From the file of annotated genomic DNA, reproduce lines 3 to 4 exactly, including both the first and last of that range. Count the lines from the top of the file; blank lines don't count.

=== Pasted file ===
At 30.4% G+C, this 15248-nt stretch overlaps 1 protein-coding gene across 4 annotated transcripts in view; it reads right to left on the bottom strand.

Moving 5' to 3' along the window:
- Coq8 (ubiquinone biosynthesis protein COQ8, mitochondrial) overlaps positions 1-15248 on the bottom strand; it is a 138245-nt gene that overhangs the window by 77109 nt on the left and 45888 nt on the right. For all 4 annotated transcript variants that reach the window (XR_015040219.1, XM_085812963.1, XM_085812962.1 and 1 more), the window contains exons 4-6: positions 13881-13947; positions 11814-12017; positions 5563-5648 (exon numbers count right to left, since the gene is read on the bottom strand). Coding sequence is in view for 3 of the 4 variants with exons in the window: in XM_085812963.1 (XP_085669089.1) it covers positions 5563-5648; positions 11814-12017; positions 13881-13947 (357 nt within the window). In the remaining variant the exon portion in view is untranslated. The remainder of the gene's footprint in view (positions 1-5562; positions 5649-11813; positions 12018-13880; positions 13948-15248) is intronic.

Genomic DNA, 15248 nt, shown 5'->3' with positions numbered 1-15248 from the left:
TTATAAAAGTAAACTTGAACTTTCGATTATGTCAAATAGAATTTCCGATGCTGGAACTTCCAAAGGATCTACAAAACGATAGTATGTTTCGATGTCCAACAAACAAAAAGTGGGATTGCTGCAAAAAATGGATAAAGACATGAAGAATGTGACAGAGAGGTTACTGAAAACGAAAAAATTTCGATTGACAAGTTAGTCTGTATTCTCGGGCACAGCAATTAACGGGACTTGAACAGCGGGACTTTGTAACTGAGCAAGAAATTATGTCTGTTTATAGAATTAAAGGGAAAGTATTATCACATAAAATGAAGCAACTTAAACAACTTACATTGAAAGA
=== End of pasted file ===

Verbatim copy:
- Coq8 (ubiquinone biosynthesis protein COQ8, mitochondrial) overlaps positions 1-15248 on the bottom strand; it is a 138245-nt gene that overhangs the window by 77109 nt on the left and 45888 nt on the right. For all 4 annotated transcript variants that reach the window (XR_015040219.1, XM_085812963.1, XM_085812962.1 and 1 more), the window contains exons 4-6: positions 13881-13947; positions 11814-12017; positions 5563-5648 (exon numbers count right to left, since the gene is read on the bottom strand). Coding sequence is in view for 3 of the 4 variants with exons in the window: in XM_085812963.1 (XP_085669089.1) it covers positions 5563-5648; positions 11814-12017; positions 13881-13947 (357 nt within the window). In the remaining variant the exon portion in view is untranslated. The remainder of the gene's footprint in view (positions 1-5562; positions 5649-11813; positions 12018-13880; positions 13948-15248) is intronic.

Genomic DNA, 15248 nt, shown 5'->3' with positions numbered 1-15248 from the left: